Like an aging Hollywood diva attempting to attract new roles, Los Angeles International Airport is getting a $1.5-billion makeover in order to better appeal to airlines and customers. A gleaming 1.3-million-sq-ft addition to the Tom Bradley International Terminal, dubbed Bradley West, headlines the city's largest public-works project.

Photo courtesy LAWA
SOARING HOPES Airport officials pin the reputation of a revamped LAX on a new, modern terminal building.

“This is an effort not to grow the existing airport but to grow the quality of service,” says Michael Doucette, chief planner with the airport operator Los Angeles World Airports (LAWA). The Bradley West project will replace more than half of the 27-year-old existing terminal, including the north and south concourses, but will retain the core building while expanding west.

The new terminal will process 4,000 passengers per hour, or 30% more than the current capacity. The current 1-million-sq-ft, 12-gate terminal serves 10 million travelers a year, many of whom are taken by bus to nine satellite gates.

The existing terminal received an interim $723.5-million interior face-lift, completed last year by a joint venture of Clark Construction Group LLC and McCarthy Building Cos. Inc. A joint venture of Walsh Construction Co., Chicago, and Austin Commercial Inc., Dallas, now holds two construction manager-at-risk contracts totaling $1.26 billion, with a $128.12-million owner's contingency.

The Walsh Austin JV broke ground on the 1.3-million-sq-ft, 18-gate project in February 2010. Designed by Denver-based Fentress Architects, the seven-story-tall Bradley West building has an arched aluminum roof with 311,000 sq ft of vertical and sloped glass, offering column-free space and views of the airfield and mountains. Overlapping wave-like forms evoke the ocean. A variety of curved panels had to be formed off-site and set into place precisely, notes Doucette.

The new terminal will fulfill Qantas' and other carriers' demands that LAX accommodate more supersized planes, such as the Airbus A380. Nine of the 18 gates will accommodate the double-decker aircraft. “We will open up one north gate early to accommodate Qantas flights by late 2012,” says Doucette.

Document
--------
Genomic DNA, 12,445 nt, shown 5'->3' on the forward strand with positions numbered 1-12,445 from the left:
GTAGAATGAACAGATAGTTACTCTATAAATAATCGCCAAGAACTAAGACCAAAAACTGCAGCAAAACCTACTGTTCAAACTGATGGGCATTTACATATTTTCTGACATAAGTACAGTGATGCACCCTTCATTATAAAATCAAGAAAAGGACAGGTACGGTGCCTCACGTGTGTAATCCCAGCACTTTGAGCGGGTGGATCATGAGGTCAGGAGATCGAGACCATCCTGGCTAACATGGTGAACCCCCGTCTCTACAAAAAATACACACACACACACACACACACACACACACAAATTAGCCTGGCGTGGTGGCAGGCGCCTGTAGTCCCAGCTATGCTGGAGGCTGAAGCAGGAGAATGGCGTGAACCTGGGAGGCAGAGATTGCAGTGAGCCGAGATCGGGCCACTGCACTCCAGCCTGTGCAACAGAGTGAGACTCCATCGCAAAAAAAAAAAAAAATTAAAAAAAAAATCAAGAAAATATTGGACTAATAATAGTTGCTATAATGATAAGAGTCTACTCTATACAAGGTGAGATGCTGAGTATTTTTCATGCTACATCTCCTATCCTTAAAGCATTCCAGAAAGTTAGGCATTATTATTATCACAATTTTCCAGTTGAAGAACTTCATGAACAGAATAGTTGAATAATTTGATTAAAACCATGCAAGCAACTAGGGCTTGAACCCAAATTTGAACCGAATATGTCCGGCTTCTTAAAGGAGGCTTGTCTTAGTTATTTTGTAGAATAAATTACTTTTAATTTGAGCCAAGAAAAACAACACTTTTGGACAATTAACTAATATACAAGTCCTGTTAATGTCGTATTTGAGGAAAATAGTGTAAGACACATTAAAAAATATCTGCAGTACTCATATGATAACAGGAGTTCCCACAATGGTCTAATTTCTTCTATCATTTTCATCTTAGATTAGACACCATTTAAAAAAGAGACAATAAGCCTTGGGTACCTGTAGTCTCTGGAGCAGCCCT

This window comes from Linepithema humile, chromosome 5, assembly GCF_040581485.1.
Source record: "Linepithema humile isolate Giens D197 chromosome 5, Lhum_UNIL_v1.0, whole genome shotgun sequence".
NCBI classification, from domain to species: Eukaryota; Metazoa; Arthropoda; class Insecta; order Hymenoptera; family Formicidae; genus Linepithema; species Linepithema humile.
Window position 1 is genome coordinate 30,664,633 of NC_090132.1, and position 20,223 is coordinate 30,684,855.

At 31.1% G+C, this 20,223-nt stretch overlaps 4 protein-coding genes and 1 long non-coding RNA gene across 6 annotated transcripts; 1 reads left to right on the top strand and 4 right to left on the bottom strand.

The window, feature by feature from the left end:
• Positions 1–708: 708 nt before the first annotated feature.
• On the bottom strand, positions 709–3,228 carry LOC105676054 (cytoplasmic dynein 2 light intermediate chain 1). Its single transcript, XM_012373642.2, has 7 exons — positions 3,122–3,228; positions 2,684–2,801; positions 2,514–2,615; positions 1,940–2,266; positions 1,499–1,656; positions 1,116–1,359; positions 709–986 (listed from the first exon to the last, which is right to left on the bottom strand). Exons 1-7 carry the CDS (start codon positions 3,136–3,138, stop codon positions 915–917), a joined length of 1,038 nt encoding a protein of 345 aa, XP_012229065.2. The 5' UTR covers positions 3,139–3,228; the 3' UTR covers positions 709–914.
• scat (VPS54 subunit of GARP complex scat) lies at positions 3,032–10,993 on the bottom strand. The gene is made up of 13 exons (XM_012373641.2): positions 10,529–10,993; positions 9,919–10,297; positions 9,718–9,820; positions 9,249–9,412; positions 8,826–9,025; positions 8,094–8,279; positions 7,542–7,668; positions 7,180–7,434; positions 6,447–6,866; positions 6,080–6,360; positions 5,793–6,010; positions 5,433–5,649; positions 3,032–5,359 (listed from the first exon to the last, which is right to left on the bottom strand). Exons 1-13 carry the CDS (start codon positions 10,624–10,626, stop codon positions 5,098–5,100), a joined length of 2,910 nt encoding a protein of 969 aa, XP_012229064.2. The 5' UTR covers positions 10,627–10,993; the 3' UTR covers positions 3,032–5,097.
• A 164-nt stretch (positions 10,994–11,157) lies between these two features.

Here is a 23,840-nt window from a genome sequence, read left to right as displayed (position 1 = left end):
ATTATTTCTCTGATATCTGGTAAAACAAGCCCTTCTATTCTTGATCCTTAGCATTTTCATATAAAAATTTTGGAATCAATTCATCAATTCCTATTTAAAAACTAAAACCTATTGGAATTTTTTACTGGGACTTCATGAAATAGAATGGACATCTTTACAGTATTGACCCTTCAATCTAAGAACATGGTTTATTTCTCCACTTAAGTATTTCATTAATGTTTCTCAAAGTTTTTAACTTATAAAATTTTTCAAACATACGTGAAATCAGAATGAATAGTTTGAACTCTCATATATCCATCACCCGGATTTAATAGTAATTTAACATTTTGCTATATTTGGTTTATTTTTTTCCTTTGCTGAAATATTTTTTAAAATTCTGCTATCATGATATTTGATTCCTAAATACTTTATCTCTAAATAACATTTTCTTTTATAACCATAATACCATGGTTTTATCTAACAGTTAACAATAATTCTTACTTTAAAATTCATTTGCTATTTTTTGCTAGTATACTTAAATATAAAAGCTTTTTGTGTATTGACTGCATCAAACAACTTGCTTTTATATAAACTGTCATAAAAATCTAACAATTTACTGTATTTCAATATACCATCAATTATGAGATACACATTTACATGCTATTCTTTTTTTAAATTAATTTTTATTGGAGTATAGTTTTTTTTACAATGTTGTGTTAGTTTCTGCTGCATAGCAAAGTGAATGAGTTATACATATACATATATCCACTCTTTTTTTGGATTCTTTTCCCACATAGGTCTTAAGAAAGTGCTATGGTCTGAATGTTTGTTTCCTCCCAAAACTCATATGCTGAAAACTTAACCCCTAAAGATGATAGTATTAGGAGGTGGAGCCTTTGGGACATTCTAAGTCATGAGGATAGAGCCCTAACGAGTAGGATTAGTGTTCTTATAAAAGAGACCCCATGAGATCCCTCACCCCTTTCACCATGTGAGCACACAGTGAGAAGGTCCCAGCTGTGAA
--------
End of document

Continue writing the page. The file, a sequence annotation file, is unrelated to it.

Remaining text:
The 1,531-ft-long by 100-ft-wide building required that a taxiway be demolished and replaced by a $175-million, 3,758-ft-long, 400-ft-wide new taxiway. It marks the first piece of a dual taxi-lane system between TBIT and a proposed new Midfield Satellite Concourse.

“This is a large project dead-center on the airport property, directly adjacent to the existing terminal building, with very little downtime because it's an international terminal,” says Joe Thompson, project principal with Walsh Austin JV. “As a result, there is almost no staging space on-site. We have three storage and laydown properties off-site, about two miles away, and we're looking to add a fourth property.”

The 180-ft-tall Bradley West will be serviced by a new, $438-million central plant that will replace the airport's existing 50-year-old facility. The Clark/McCarthy JV is the design-build contractor. Located west of the LAX theme building, the T-shaped complex will house an 8-MW co-generation powerplant, plus a 1.6-million-gallon thermal storage energy tank, nine boilers and nine chillers with a combined 20,000 tons of chilled-water capacity. It will be roughly 25% more efficient than the airport's existing central plant.

Not only is design-build still rare in the region, building information modeling has been available only recently for mechanical-engineering-plumbing design, says William Larwood, senior vice president with Syska Hennessy Group Inc., which prepared the 30% design documents.